However, on the microethics level, the individual developer may have to face the dilemma of his personal moral code conflicting with his employment contract (or the contract with their client, such as a publisher).  As a result, an unfortunate developer might find themselves facing the prospect of either ‘lightening up’ and working on a game they morally object to (possibly for several years), or finding a new job.  This was illustrated last year by a revealing and candid weblog article written by a former employee of Rockstar Games, Jeff Williams, who reported that the company was allegedly divided on the controversial Manhunt.

“It may sound surprising, but there was almost a mutiny at the company over that game. It was Rockstar North’s pet project – most of us at Rockstar Games wanted no part of it. ….  It was all about the violence, and it was realistic violence. We all knew there was no way we could explain away that game. There was no way to rationalize it. We were crossing a line.” (Williams, J. 2007)

In retrospect, it seems interesting that the publisher would pursue a sequel, in spite of this; however, for the individual developer, there is little guidance available for what to do in such a situation.  Other professions, such as medicine and law, have legally enforceable codes of conduct for members; and even software engineers have broad set of professional guidelines to follow in ethically ambiguous situations (ACM, 1997; IEEE 2007).  However, with an overall lack of union presence in the games industry, individual developers effectively lack representation outside of their employing company, and therefore have to go along with the company’s management and values – or resign. 


Like many ethical debates driven by media controversy, there is a tendency to shift the responsibility to other parties.  For instance, public outrage will likely put pressure on games industry professionals and governments to regulate videogames content more vigorously.  Likewise, game developers and publishers are more likely to hold the view that parents are ultimately responsible for monitoring and regulating what kind of content they allow their children to watch and interact with.

Rather than pursue the circular arguments and inconclusive research surrounding the issue of whether games are actually harmful; it has been argued that in order for the games industry to mature and become a respected cultural medium (either for entertainment or artistic expression), it is in the best interest of industry practitioners to take more professional responsibility for the games they create, and to become somewhat more sensitive to the cultural context in which they create them (outside of their target demographic).  As other mediums have shown over the centuries, adult themes such as sex and violence can be presented in respectable, even artistic manner.  However, the onus is on the creator(s) to approach the subject with some degree of tact and professionalism.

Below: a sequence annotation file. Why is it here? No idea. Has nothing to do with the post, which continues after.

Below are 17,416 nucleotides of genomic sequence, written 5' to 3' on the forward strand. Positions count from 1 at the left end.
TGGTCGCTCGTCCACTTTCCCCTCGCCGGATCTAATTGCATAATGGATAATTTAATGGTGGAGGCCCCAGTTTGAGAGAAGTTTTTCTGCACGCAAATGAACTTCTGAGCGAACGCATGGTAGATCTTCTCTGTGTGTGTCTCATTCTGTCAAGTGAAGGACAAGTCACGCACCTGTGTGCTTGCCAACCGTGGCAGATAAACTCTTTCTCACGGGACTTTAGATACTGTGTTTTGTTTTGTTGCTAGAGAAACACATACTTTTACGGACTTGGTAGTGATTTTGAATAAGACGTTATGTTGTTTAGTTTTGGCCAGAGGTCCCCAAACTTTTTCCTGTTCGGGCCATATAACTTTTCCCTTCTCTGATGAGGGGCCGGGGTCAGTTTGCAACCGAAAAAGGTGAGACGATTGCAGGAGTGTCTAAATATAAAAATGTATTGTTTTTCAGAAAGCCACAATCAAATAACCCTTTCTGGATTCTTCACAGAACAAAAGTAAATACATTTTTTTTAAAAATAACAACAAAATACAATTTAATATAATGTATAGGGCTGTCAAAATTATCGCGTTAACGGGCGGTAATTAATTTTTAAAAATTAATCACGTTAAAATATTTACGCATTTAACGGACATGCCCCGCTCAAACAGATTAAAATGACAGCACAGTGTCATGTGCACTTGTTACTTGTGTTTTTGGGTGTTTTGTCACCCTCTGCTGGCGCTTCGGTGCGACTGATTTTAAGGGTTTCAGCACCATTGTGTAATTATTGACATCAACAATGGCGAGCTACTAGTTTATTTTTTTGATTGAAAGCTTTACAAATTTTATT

This applies on both an industry-wide and individual level; however it has also been noted that there is a significant lack of professional representation for individual professionals in the games industry.  The software engineering codes and guidelines of the ACM and IEEE have limited application in this field, and hence the games industry could benefit from its own game professional association, providing a moral compass for individual members.  While the IGDA does fill this role to some extent, the issues it advocates (such as anti-censorship) primarily concern the profession as a whole, and do not provide any specific guidelines or codes of professional conduct for the individual.

Ultimately, it would be unfair to suggest that the responsibility rests entirely on the shoulders of the games industry.  In the long run, all concerned parties are socially responsible, in equal measure, for ensuring that videogames are fairly regulated without resorting to unnecessary censorship.  Lastly, it’s in the best interest of the games industry to work with governments, and organisations such as the BBFC and ELSPA, to proactively raise public awareness of the facts concerning the videogames medium, rather than react over defensively to bad publicity.

© 2008 – 2009 Jonathan Hallier.  All rights reserved.


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[1] Casamassina, M. 2007.